Addresses are a critical part of our national data infrastructure, but address terminology can be really confusing. We thought it would be useful to explain how we talk about addresses in the same way as we described how we talk about registers.
What’s an address anyway?
It seems a simple question, until you consider the many variations of addresses. We know that how a user describes an address will depend on what they’re doing with that information. For example, the way they write an address on an envelope might be different to how they describe it if they’re giving someone directions.
Our working definition of an address at the moment is “a physical location that must be identified for regulation purposes including council tax and business rates, such as a house or office building.”
We’re deliberately keeping this definition flexible to reflect differing user needs. For example, if someone is trying to find a list of schools in one area, we can define addresses in this context as “a physical location within a school catchment area”.
When an address is created, it needs to be ‘recorded’ so that it’s recognised as a regulated location. We specifically use the term ‘recorded’ rather than ‘created’ as the address is added as a ‘record’ in a database.
In the context of addresses in digital services, we often talk about the need for a user to ‘enter’ an address. This is often when a user can type an address into a search service and select the right address from a suggested list.
Sometimes a user needs to find an address to get information related to that area, for example, find their closest school, hospital, or the council tax band for that area. We call that activity ‘finding a place’ and use the term ‘place’ to indicate a wider geographic area than an individual property or business.
Users write addresses in lots of different ways. For example, they may include the name of a house such as ‘Rose Cottage’ rather than its number, ‘72 Clover Lane’. Or they may make a typo or abbreviate a word like ‘road’ to ‘rd’.
A database will not contain all of the possible variations of an address. Instead, a ‘matching engine’ on top of a database of addresses can ‘match’ a user’s input to an address in the that database.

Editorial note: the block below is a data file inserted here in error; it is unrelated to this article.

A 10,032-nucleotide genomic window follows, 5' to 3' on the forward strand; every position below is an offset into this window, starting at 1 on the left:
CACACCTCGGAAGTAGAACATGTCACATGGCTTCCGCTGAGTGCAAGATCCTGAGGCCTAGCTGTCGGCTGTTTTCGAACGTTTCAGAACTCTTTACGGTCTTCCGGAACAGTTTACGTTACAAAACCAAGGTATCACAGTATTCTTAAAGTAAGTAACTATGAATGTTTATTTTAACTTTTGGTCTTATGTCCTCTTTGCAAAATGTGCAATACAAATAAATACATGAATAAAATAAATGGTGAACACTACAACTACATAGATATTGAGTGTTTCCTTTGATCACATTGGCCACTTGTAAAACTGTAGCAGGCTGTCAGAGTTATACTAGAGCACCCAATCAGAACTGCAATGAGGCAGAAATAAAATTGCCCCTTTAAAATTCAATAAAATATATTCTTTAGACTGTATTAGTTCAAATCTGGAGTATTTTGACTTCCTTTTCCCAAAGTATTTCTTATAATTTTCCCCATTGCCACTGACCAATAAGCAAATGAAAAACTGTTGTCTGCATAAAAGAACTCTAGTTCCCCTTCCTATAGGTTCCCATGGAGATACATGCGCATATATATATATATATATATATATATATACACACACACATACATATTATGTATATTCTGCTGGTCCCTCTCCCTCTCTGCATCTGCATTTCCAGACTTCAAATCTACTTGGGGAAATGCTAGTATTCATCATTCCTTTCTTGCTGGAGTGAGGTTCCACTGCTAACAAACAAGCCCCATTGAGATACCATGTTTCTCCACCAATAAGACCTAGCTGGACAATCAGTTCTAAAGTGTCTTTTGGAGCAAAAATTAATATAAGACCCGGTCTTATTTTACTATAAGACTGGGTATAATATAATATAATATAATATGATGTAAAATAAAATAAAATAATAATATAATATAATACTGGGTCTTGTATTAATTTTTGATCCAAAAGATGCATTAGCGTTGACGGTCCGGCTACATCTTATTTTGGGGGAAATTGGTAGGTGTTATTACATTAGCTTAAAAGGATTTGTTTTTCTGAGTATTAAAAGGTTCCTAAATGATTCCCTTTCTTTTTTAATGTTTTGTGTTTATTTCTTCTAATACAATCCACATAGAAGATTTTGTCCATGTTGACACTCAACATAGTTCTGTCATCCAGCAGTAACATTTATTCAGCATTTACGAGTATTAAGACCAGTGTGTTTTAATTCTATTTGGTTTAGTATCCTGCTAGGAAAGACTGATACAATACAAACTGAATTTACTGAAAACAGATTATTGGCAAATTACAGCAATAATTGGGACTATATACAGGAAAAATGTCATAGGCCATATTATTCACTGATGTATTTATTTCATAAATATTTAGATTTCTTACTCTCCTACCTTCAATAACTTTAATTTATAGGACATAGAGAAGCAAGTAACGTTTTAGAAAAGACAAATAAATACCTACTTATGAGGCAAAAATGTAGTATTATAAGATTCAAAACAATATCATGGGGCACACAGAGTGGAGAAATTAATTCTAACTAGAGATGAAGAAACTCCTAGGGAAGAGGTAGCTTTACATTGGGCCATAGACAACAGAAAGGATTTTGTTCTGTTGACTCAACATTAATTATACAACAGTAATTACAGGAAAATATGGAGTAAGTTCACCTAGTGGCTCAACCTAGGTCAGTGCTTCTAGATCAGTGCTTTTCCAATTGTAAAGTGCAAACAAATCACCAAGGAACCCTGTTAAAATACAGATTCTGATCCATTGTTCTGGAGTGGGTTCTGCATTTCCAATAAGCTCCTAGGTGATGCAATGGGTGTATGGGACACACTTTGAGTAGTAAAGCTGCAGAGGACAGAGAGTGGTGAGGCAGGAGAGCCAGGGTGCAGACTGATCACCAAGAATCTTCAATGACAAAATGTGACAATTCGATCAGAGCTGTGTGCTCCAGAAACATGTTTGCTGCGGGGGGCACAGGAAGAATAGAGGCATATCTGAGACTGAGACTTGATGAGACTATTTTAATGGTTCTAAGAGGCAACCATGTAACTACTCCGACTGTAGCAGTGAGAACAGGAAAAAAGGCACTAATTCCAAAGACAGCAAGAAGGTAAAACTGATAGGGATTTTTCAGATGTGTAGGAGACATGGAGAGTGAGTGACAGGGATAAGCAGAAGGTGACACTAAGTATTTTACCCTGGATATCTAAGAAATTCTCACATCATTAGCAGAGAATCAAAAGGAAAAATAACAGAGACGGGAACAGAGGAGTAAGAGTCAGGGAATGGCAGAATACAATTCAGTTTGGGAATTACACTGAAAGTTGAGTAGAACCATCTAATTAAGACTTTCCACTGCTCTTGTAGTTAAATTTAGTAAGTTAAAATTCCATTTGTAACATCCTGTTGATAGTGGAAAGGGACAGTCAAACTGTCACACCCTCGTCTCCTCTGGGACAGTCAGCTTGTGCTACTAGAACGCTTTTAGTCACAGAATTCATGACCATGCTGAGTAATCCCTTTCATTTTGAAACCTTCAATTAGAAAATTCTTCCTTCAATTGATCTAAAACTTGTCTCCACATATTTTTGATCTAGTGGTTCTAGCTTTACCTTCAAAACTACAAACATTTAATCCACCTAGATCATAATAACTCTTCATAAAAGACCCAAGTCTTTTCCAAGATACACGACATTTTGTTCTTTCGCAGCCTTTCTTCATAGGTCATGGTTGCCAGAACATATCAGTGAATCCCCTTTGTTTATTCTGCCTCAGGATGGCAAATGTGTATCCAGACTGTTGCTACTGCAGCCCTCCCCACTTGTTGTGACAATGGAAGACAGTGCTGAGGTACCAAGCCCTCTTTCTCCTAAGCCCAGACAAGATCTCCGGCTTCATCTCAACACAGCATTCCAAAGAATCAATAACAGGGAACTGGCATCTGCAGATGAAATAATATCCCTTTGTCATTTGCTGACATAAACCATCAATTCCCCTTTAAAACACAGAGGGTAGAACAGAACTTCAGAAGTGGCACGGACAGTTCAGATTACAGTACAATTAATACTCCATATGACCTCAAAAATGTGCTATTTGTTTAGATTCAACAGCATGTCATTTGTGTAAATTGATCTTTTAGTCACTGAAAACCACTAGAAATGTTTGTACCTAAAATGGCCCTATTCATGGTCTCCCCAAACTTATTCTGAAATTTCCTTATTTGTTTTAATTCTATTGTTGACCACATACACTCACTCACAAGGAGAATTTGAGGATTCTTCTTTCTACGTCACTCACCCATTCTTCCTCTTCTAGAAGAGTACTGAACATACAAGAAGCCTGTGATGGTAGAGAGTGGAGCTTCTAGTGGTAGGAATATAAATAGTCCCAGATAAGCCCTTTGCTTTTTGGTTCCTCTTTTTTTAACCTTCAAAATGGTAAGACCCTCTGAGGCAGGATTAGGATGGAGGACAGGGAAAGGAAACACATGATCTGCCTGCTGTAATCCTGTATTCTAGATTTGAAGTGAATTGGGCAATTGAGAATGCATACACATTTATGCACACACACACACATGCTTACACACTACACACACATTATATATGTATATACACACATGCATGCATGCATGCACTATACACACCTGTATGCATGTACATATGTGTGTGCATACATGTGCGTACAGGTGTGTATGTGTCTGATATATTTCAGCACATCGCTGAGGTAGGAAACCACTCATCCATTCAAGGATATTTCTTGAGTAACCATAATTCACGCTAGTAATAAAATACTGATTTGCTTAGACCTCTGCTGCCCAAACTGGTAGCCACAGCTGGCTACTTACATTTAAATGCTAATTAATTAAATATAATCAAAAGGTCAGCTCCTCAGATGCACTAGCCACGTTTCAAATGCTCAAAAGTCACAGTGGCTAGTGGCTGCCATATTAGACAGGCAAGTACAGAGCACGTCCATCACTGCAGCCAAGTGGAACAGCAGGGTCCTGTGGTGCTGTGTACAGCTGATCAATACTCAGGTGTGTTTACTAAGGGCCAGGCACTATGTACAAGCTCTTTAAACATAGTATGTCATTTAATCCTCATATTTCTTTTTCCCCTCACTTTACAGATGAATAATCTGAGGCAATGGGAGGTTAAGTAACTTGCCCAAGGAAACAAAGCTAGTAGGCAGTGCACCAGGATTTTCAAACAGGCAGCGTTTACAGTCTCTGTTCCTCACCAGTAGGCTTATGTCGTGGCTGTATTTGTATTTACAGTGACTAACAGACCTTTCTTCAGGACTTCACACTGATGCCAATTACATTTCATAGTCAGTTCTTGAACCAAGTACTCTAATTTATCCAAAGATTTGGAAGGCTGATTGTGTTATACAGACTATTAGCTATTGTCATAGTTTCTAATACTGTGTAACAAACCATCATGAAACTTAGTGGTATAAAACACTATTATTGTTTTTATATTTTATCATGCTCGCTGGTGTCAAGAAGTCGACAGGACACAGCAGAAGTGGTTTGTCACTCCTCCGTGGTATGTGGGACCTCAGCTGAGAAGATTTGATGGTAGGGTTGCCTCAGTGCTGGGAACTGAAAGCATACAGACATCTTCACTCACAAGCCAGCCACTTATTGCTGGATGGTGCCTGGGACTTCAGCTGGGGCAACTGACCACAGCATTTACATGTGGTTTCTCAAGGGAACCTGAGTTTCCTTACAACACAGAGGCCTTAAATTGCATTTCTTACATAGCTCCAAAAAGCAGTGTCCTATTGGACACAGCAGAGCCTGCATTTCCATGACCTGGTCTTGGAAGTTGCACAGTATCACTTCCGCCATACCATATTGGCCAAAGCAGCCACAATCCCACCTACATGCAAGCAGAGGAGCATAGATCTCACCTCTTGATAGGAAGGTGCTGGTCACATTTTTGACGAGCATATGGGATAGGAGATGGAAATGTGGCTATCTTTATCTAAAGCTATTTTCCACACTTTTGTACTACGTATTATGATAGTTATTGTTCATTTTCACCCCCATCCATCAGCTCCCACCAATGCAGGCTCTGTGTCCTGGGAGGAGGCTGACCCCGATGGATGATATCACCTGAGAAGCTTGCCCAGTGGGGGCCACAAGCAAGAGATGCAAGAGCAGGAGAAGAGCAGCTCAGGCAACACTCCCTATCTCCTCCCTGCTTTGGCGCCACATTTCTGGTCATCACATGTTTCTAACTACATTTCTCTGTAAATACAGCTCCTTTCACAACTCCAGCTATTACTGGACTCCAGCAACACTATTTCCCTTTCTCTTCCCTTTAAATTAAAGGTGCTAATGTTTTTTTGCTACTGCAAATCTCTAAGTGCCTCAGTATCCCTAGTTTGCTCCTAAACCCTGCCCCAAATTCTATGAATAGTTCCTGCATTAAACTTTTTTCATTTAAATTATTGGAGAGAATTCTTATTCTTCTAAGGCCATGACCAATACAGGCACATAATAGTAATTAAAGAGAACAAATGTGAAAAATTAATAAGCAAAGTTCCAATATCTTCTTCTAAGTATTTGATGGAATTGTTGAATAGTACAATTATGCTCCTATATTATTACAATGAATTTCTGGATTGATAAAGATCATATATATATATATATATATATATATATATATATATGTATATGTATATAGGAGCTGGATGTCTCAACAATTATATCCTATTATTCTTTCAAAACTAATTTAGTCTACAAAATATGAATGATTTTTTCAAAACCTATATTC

We use the term ‘normalisation’ to describe the process of turning the text typed by a user into a format that is compatible with the database and can be used to match against it. For example, searching for ‘72 Clover Lne’ with a typo will be 'normalised' to recognise that the user means 72 Clover Lane and display the appropriate results.
If a user is matched with an incorrect address, or finds a problem with a listed address, they should be able to tell someone so it can be fixed or improved.
The process of telling someone there’s a problem with an address and getting it fixed is known as a ‘feedback loop’. With millions of UK addresses, there are often errors that need fixing so feedback loops are extremely important.
An important thing about addresses is that different services request different formats of addresses. Some suppliers might just need enough information to deliver post. However, other suppliers might need more information about an address such as its latitude and longitude, political constituency, local authority or additional information linked to an addressable location.
We use the term ‘presenting an address’ to describe the process for taking information from a database and turning it into a variety of usable formats.
We describe any physical location where a person, organisation or the like is located or may be reached as an ‘addressable location’. One whole address can be made up of lots of addressable locations.
One addressable location could be the first floor of an apartment block. Another addressable location could be the name of the apartment block itself.
Testing this language
We’re starting to test this language even more with our users to make sure we’re using terminology that everyone understands. This list is by no means complete and we have lots more detailed terminology that we haven’t explained here.
We’ve also shared our choice of language and definitions with a community of government organisations that use addresses so we can start a conversation about address terminology. If you’re working in government and would like to get involved in the community, send us an email.